If you have a fever, swelling, and redness that won’t go away, or are leaking thick, foul-smelling discharge from your wound, there is a good chance that it is infected. Any symptoms of infection, from digestive concerns to nausea, should be recorded and your doctor should be informed. Fast action to clear away infection is the best way to get your wound recovery back on track.
Necrosis occurs when you don’t get enough blood flow to an area of your body, causing the skin tissue to die out. It can also be caused by an infection with a flesh-eating bacterial strain like Staphylococcus aureus.
The symptoms of necrosis include:
- Intense pain at (and surrounding) the wound site
- Tingling or loss of sensation around the wound
- Skin redness and swelling
- Fluid-filled blisters
- Skin discoloration
- Grayish discharge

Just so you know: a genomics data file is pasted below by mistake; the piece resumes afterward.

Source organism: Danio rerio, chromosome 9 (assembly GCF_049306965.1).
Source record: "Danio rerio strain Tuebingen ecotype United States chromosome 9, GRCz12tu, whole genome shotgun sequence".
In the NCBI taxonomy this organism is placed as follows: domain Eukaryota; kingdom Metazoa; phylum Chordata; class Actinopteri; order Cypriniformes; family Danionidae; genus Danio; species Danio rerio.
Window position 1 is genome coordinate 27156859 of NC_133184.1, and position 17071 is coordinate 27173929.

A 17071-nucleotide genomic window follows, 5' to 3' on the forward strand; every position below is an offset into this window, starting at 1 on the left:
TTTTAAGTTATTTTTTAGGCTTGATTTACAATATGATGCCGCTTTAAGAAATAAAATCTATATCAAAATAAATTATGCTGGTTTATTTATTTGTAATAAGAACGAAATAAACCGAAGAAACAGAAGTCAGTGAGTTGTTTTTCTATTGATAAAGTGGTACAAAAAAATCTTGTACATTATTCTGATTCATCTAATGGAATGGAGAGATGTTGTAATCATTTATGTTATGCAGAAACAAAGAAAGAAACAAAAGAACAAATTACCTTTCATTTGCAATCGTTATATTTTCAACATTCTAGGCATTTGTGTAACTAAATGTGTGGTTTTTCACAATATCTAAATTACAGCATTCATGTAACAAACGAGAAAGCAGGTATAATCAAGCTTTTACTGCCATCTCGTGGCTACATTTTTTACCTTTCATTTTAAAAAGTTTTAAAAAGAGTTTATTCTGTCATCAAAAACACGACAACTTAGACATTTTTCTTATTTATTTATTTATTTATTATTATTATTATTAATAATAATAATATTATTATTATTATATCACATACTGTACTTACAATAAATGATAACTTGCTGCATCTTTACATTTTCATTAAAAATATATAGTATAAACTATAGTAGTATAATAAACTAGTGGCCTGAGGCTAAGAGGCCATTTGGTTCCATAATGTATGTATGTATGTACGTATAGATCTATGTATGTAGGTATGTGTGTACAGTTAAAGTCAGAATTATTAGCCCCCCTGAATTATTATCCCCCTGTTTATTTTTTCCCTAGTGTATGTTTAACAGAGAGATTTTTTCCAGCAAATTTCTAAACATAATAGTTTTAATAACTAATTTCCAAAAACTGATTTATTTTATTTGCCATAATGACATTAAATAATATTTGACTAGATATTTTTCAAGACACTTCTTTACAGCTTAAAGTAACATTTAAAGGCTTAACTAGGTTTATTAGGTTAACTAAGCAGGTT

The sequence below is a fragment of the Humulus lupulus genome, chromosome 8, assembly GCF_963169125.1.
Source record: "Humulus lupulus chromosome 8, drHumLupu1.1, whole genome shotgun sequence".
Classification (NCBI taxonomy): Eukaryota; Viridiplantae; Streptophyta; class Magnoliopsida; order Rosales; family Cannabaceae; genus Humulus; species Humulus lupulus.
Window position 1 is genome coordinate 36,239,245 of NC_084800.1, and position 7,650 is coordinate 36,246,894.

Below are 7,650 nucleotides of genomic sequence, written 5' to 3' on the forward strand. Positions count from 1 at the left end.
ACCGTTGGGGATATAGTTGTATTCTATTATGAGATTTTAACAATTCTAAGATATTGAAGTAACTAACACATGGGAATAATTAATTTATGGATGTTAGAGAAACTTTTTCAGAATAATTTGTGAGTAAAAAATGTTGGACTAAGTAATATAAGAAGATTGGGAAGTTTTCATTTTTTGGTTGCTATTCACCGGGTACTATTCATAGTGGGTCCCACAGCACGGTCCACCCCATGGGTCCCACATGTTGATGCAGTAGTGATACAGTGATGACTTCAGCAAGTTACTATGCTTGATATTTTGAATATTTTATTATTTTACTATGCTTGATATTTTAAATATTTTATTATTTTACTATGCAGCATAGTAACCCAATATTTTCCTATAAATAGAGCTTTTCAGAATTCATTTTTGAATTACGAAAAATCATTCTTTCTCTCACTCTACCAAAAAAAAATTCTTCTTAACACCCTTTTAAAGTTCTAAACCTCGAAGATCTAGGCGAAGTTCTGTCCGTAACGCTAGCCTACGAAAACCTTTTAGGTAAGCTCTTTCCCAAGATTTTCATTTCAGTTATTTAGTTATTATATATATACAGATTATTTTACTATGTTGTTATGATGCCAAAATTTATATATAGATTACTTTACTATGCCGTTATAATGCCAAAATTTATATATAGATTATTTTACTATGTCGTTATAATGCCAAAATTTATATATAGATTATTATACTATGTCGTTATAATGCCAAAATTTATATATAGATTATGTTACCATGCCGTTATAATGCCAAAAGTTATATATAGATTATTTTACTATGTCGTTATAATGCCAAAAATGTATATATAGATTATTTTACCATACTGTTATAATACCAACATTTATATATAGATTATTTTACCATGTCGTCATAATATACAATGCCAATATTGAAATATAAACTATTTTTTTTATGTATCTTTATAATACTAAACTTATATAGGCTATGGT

If the necrosis is caused by a bacterial infection, your doctor will probably put you on antibiotics to assist with wound healing, but an additional surgical procedure could be required to clear out dead tissue cells if your body isn’t responding to treatment.
3. Continuous inflammation
Some inflammation is good and even necessary during the post-surgery recovery process. But sometimes, your body’s healing signals get crossed and you get stuck in a continuous state of inflammation. This could be due to stress, a nutritional imbalance, an underlying condition, or a number of other issues.
If your wound is trapped in the inflammation stage, it won’t move on to proliferation and remodeling, leaving you stuck wondering “why is my operation wound not healing?”